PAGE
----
Authors: Tipper R.1 , Coad, N.2 , Burnett, J.1

Internal Reviewer: Brander, M.1


2National Express (the content of this document does not represent the official position or views of National Express).

1. Introduction

There has been a fierce debate about the benefits of ‘carbon offsetting’ and the associated term ‘carbon neutral’. This paper does not seek to add to this polarised discussion, instead we seek to describe an emerging trend which we call ‘insetting’ amongst leaders in the corporate sector. ‘Insetting’ is a new paradigm which can better support businesses as they seek to respond to the challenges presented by the transition to the low carbon economy.

2. Background

2.1 Carbon trading and offsetting

Carbon trading is a key policy measure to address climate change and regulated cap and trade schemes (e.g. the Kyoto Protocol, and the European Union Emissions Trading Scheme) are already operating. In the future the scope of these formal trading systems will extend and there is the chance that a global carbon market will be created. Participants within a cap and trade scheme must retire emissions allowances to cover their emissions. They have a choice between abating their emissions, purchasing allowances (from an initial auctioning process, or from other participants)1 , or purchasing ‘offsets’. Offsetting involves purchasing a credit from a project which reduces emissions. For example, if a company emits x-units of CO2 to the atmosphere, these can be balanced (offset) by purchasing a corresponding quantity of emission reductions or carbon sequestration elsewhere on the planet.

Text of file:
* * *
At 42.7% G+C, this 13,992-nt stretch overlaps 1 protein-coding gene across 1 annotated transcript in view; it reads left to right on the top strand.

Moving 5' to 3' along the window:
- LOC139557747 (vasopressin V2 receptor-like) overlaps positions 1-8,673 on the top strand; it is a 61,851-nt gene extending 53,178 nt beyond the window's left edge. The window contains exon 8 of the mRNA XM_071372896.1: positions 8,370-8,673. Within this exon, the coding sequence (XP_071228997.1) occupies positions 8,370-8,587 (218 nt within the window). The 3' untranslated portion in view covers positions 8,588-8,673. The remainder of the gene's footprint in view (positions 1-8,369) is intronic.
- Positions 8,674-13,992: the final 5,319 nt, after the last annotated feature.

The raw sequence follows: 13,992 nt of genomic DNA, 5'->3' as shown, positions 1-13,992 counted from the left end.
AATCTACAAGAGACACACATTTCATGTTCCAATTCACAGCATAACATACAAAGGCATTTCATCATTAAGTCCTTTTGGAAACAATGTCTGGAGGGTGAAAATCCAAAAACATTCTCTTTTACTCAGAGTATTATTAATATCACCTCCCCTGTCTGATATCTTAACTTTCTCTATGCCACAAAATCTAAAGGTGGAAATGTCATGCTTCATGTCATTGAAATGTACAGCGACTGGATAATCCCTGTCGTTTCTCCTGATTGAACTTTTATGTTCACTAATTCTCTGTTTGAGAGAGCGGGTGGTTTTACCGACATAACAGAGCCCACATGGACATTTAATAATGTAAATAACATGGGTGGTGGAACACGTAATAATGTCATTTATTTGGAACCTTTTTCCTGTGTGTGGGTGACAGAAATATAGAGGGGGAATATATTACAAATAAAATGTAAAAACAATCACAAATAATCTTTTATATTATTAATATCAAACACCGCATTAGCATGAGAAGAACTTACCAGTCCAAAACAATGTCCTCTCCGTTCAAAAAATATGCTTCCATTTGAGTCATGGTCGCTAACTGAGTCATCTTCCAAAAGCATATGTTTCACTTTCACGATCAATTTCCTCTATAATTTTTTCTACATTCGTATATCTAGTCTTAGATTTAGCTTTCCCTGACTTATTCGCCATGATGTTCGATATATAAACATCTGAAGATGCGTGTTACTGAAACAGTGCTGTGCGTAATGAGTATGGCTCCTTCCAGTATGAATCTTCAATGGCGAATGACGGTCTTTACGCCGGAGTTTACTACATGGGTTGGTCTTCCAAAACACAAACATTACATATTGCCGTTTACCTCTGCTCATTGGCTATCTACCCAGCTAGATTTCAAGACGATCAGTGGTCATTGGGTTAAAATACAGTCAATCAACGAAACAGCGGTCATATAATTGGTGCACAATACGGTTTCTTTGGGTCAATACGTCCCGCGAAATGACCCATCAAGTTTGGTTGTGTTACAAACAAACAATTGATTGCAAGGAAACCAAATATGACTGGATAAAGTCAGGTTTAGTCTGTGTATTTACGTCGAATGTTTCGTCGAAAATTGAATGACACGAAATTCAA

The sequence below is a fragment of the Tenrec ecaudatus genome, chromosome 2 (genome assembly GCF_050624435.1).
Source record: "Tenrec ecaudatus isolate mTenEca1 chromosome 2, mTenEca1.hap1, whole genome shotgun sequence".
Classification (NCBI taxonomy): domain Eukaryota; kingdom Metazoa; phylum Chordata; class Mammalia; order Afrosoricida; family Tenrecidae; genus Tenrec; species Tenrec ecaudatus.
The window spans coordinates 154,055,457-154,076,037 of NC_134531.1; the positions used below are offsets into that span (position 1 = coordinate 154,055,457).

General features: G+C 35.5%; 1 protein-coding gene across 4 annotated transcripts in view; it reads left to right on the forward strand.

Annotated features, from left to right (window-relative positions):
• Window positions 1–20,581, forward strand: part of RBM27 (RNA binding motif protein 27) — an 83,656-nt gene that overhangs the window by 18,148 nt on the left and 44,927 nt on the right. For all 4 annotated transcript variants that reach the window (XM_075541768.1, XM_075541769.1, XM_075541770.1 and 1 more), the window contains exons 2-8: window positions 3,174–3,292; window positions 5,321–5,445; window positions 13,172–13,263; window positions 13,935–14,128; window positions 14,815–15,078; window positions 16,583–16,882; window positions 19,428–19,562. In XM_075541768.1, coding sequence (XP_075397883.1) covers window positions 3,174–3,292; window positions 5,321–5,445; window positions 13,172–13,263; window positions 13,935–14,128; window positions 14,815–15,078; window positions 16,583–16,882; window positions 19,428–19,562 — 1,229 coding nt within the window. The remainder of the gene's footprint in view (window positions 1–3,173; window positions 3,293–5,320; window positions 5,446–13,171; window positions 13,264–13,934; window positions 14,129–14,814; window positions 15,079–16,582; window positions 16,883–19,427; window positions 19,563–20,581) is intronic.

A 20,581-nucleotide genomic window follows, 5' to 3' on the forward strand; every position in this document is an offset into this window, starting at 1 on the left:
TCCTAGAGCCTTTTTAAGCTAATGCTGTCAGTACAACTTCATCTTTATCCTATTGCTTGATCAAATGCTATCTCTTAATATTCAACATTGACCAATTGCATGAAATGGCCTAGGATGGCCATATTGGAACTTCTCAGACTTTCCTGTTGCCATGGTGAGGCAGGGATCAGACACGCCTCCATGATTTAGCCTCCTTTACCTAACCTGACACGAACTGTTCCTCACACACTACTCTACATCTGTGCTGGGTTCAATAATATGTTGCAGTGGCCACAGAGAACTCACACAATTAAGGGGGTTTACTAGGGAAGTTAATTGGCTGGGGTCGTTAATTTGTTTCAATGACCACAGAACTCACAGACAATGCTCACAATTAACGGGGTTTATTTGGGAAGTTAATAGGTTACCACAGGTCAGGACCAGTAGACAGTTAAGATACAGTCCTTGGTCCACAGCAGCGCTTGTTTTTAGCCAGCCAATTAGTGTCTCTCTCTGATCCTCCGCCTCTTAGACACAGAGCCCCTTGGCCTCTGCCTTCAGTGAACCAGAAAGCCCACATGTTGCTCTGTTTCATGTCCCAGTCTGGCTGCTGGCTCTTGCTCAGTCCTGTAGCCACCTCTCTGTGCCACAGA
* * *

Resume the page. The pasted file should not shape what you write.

Offsetting is an economically efficient means of reducing emissions as an organisation or company may find it expensive to reduce their own direct emissions, whereas offsetting projects can abate the same quantity of emissions at less cost.

In addition to the regulated market there is also a well developed voluntary carbon market for offsetting. Companies and individuals may not be legally obliged to reduce emissions as part of a cap and trade scheme, but may still wish to reduce their climate change impact by voluntarily purchasing offset credits.

During the late 1990’s carbon offsetting and the associated term ‘carbon neutral’ emerged as an influential paradigm for businesses and individuals seeking to address climate change. ‘Additionality’ is a key principle in understanding what can be considered an offset. To qualify as an offset, the reductions achieved by a project need to be additional to what would have happened if the project had not been carried out. In other words a project must be more than ‘business as usual’ and would not have been viable without the extra funding from the sale of offsets.

2.2 Carbon neutrality

The term ‘carbon footprint’ is used to describe the direct and indirect emissions associated with a product, activity or organisation. The term ‘carbon neutral’ is used when emissions from a product, activity or organisation are balanced or compensated for through the purchase of an equivalent number of offsets so that there is a zero net impact on the climate.